I just wanted to stress again to pull the spout plug.. Only because you say it got worse when you tried to retard or advance the timing.. And that worse you talk about could be the computer screwing with injector timing and other important details to correct the timing itself..so don't think it got worse until you redo it with the plug out.. Snap it in... And go for a boot...luk
 

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Of course, it is best to use a timing light, but with the info from your previous posts, I am merely trying to get you back to a known good baseline. You don't need a timing light to set the timing back to stock, since that is what the mark is for that I described above. Once you get the timing to stock, you'll be able to do more diagnosis.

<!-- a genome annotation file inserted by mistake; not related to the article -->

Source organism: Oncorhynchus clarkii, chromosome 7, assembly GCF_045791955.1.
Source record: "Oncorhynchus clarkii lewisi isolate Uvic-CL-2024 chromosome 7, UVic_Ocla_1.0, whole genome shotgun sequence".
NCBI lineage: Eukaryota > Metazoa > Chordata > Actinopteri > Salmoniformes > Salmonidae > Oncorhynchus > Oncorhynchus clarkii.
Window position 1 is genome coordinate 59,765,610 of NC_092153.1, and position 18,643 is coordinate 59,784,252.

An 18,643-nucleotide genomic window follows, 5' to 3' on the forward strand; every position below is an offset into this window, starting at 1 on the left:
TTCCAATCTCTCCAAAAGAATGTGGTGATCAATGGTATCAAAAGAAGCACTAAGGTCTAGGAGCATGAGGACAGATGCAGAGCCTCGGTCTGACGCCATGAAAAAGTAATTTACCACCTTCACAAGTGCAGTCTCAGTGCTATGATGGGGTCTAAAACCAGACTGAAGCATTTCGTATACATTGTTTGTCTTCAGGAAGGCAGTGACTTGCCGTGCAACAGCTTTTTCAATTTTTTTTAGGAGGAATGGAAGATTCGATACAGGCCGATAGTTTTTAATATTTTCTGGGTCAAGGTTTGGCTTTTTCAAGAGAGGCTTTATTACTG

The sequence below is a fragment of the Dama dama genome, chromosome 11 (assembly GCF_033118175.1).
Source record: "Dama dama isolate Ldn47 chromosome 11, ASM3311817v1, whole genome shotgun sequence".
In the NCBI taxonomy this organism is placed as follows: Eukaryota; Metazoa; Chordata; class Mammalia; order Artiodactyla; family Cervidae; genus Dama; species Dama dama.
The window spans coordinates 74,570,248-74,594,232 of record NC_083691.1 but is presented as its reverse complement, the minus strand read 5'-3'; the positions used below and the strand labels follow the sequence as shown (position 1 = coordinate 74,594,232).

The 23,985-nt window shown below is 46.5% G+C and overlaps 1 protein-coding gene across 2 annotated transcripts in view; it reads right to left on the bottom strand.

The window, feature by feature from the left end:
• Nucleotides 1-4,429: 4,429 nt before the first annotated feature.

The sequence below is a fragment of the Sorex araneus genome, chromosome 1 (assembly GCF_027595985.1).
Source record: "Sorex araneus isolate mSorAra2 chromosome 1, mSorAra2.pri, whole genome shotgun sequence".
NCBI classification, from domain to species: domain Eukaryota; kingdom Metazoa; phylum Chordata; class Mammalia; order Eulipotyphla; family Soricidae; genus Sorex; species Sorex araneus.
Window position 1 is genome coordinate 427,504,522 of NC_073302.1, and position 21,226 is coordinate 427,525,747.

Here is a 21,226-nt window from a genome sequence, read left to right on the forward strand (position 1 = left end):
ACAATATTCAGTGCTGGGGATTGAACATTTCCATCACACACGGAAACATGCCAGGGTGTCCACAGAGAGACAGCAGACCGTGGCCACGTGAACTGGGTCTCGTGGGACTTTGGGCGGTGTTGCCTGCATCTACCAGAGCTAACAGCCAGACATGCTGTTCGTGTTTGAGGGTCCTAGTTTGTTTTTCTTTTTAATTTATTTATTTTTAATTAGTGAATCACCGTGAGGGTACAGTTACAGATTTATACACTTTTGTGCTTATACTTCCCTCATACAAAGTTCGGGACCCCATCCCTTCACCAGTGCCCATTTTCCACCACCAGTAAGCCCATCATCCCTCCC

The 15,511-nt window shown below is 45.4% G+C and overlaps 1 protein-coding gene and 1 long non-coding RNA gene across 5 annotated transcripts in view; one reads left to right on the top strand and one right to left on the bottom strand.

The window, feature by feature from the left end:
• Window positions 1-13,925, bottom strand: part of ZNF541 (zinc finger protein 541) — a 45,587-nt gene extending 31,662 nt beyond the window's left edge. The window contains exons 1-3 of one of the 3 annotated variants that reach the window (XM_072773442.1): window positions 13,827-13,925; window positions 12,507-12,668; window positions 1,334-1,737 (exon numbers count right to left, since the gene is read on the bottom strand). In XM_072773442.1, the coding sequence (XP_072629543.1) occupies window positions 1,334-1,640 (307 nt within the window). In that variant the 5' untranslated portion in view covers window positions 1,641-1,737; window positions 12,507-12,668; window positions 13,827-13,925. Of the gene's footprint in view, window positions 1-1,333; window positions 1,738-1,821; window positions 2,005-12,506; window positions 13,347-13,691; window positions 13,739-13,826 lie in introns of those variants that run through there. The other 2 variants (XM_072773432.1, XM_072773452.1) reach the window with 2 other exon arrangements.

You'll want to pull codes, then kill the memory and start it up again. Let it relearn for about 10 minutes of idling and then pull codes again. Compare the two lists. I expect the O2 sensors to be on the first list, but if you have them working properly, they should not be on the second list.

Once you get to this point, you should have an idea of what you need to investigate further.

Have you ever had the distributor out? Has the car ever run right for you? If I read your first post correctly, it has never run right. I wonder if you are one tooth off on the distributor. I was one tooth off, and had a similar set of symptoms to what you have. If you suspect the distributor has been out, it might be worth your time to find TDC and make sure the rotor is pointing at the Number 1 plug wire.
 

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Discussion Starter · #14 ·
Of course, it is best to use a timing light, but with the info from your previous posts, I am merely trying to get you back to a known good baseline. You don't need a timing light to set the timing back to stock, since that is what the mark is for that I described above. Once you get the timing to stock, you'll be able to do more diagnosis.